In this context, following a prima facie analysis, it can be easily noted that the wording inserted in the text of the draft law contradicts not only the principle of uniformity of the terminology in regulatory acts, but also the quality standards of the law (accessibility, predictability, and clarity).

Criteria for assessing and ascertaining situations in which a BC member can be dismissed are of such a vague and abstract nature that they easily allow parliamentary majority to make use of this mechanism whenever political interests dictate the need to change the BC composition in its favor, which implies arbitrary administrative activity.

Thus, the direct targets of this law – members of the BC and of the Parliament – will be uncertain in the application of those provisions. This will result in the subordination of BC members to the parliamentary majority (subordination generated by the possibility of a BC member to be dismissed at any time).

In order to avoid the occurrence of this risk, it is necessary to give up the current wording, already voted in the first reading, and to introduce the following additions and amendments to the text of the law:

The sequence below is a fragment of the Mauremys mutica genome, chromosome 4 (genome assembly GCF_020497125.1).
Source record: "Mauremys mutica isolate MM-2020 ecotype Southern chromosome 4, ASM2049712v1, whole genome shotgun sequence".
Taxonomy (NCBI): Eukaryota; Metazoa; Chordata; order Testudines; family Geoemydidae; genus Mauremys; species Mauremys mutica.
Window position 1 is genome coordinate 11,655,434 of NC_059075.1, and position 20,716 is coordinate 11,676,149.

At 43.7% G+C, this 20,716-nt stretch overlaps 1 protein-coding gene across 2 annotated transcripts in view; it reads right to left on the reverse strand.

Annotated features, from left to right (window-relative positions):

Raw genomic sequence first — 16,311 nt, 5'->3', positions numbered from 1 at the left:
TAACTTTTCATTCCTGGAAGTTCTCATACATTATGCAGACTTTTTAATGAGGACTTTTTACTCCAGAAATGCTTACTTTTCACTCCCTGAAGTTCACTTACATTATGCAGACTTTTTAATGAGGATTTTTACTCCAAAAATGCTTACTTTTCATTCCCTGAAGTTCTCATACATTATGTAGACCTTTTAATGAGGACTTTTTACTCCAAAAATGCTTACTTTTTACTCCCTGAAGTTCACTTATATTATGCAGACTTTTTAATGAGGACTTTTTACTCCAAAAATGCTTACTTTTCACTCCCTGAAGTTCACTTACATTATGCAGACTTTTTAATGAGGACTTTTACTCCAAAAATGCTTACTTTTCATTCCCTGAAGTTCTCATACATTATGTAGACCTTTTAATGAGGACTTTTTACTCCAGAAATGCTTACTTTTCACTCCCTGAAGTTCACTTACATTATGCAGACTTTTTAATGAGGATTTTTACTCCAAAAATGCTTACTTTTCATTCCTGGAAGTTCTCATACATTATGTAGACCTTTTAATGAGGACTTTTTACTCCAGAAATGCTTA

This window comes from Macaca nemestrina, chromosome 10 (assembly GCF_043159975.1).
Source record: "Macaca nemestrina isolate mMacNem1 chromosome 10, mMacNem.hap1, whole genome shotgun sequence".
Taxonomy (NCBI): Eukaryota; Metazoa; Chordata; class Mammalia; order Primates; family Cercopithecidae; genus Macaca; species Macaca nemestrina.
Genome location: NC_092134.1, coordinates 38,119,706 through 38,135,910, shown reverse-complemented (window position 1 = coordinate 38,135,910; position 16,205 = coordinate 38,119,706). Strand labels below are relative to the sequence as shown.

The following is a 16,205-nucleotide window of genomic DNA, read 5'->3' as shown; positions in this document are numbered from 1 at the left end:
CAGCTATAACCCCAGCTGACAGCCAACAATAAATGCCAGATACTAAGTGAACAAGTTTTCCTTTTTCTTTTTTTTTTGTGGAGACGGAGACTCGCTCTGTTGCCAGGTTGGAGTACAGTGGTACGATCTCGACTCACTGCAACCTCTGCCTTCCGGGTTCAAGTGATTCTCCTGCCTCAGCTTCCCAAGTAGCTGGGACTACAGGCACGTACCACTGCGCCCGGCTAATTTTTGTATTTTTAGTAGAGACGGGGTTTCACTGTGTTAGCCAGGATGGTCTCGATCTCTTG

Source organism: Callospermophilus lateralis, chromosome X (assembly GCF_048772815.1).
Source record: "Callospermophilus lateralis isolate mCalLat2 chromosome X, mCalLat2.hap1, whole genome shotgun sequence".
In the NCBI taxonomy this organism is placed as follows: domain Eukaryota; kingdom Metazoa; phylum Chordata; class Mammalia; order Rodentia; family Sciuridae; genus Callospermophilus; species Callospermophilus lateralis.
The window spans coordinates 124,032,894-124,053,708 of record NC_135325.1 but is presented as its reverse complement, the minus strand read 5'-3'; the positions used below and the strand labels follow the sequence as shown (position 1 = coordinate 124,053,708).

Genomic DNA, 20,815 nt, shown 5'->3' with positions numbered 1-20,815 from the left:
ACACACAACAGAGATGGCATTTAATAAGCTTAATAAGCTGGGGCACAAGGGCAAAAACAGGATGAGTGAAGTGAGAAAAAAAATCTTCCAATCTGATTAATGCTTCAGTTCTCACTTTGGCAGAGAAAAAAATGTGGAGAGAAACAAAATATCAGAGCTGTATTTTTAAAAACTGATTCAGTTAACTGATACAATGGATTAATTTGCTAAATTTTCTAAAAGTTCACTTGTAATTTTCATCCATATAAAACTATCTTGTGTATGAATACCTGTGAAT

• Exact and exhaustive list of facts, the finding of which can lead to the Parliament’s dismissing of BC members;
  • Clear differentiation of cases involving the individual dismissal of a BC member (Article 77 p. (4) letter j)) and of situations involving the collective dismissal of BC members (Article 77 p. (4) letter k));
  • Clear definition of the nature of the sanction in the form of dismissal from office, whether it is a disciplinary sanction or a special administrative sanction;
  • Establishment of the statute of limitation for applying the sanction;
  • Legal provisions for the stages of the BC members’ sanctioning procedure;
  • Establishment of a deadline for completing the BC members’ sanctioning procedure;
  • Clear provision for the principle of collective liability or individualized liability;